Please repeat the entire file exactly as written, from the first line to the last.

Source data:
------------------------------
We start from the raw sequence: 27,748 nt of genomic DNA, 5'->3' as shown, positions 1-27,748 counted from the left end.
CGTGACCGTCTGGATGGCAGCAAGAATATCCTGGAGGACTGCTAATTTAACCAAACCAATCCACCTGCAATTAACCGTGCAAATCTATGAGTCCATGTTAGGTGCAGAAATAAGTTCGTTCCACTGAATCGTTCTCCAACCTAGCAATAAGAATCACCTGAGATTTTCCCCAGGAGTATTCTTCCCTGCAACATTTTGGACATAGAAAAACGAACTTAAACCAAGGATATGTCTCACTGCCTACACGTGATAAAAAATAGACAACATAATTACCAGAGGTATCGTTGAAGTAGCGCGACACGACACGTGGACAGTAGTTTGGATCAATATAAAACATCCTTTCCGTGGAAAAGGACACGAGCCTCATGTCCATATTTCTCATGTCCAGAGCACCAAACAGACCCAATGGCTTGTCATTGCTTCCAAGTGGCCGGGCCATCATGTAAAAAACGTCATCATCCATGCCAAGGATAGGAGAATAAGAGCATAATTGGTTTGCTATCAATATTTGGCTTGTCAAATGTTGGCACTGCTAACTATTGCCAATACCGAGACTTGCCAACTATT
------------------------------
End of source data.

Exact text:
We start from the raw sequence: 27,748 nt of genomic DNA, 5'->3' as shown, positions 1-27,748 counted from the left end.
CGTGACCGTCTGGATGGCAGCAAGAATATCCTGGAGGACTGCTAATTTAACCAAACCAATCCACCTGCAATTAACCGTGCAAATCTATGAGTCCATGTTAGGTGCAGAAATAAGTTCGTTCCACTGAATCGTTCTCCAACCTAGCAATAAGAATCACCTGAGATTTTCCCCAGGAGTATTCTTCCCTGCAACATTTTGGACATAGAAAAACGAACTTAAACCAAGGATATGTCTCACTGCCTACACGTGATAAAAAATAGACAACATAATTACCAGAGGTATCGTTGAAGTAGCGCGACACGACACGTGGACAGTAGTTTGGATCAATATAAAACATCCTTTCCGTGGAAAAGGACACGAGCCTCATGTCCATATTTCTCATGTCCAGAGCACCAAACAGACCCAATGGCTTGTCATTGCTTCCAAGTGGCCGGGCCATCATGTAAAAAACGTCATCATCCATGCCAAGGATAGGAGAATAAGAGCATAATTGGTTTGCTATCAATATTTGGCTTGTCAAATGTTGGCACTGCTAACTATTGCCAATACCGAGACTTGCCAACTATT